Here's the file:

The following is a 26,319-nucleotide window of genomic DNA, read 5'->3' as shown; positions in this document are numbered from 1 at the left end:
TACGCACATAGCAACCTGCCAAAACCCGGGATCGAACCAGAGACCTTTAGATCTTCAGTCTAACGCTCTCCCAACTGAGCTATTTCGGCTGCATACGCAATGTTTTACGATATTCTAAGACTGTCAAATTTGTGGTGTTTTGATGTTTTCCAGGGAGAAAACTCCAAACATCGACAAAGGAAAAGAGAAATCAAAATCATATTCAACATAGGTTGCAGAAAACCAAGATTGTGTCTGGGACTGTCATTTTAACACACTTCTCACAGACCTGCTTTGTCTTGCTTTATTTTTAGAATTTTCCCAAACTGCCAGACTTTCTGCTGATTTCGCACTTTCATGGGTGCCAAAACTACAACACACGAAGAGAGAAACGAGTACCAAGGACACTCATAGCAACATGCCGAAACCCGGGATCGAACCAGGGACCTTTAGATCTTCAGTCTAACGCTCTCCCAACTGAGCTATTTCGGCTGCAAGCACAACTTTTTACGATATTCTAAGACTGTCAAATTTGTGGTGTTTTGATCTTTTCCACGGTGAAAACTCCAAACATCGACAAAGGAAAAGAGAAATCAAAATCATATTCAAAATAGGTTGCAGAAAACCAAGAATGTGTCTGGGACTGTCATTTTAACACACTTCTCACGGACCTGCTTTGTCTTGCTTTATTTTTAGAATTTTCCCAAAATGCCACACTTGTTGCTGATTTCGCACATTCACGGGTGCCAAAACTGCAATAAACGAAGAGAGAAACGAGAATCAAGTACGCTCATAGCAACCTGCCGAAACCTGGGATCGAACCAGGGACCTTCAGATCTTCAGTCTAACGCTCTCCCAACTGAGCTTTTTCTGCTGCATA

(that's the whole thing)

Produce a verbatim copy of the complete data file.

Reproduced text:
The following is a 26,319-nucleotide window of genomic DNA, read 5'->3' as shown; positions in this document are numbered from 1 at the left end:
TACGCACATAGCAACCTGCCAAAACCCGGGATCGAACCAGAGACCTTTAGATCTTCAGTCTAACGCTCTCCCAACTGAGCTATTTCGGCTGCATACGCAATGTTTTACGATATTCTAAGACTGTCAAATTTGTGGTGTTTTGATGTTTTCCAGGGAGAAAACTCCAAACATCGACAAAGGAAAAGAGAAATCAAAATCATATTCAACATAGGTTGCAGAAAACCAAGATTGTGTCTGGGACTGTCATTTTAACACACTTCTCACAGACCTGCTTTGTCTTGCTTTATTTTTAGAATTTTCCCAAACTGCCAGACTTTCTGCTGATTTCGCACTTTCATGGGTGCCAAAACTACAACACACGAAGAGAGAAACGAGTACCAAGGACACTCATAGCAACATGCCGAAACCCGGGATCGAACCAGGGACCTTTAGATCTTCAGTCTAACGCTCTCCCAACTGAGCTATTTCGGCTGCAAGCACAACTTTTTACGATATTCTAAGACTGTCAAATTTGTGGTGTTTTGATCTTTTCCACGGTGAAAACTCCAAACATCGACAAAGGAAAAGAGAAATCAAAATCATATTCAAAATAGGTTGCAGAAAACCAAGAATGTGTCTGGGACTGTCATTTTAACACACTTCTCACGGACCTGCTTTGTCTTGCTTTATTTTTAGAATTTTCCCAAAATGCCACACTTGTTGCTGATTTCGCACATTCACGGGTGCCAAAACTGCAATAAACGAAGAGAGAAACGAGAATCAAGTACGCTCATAGCAACCTGCCGAAACCTGGGATCGAACCAGGGACCTTCAGATCTTCAGTCTAACGCTCTCCCAACTGAGCTTTTTCTGCTGCATA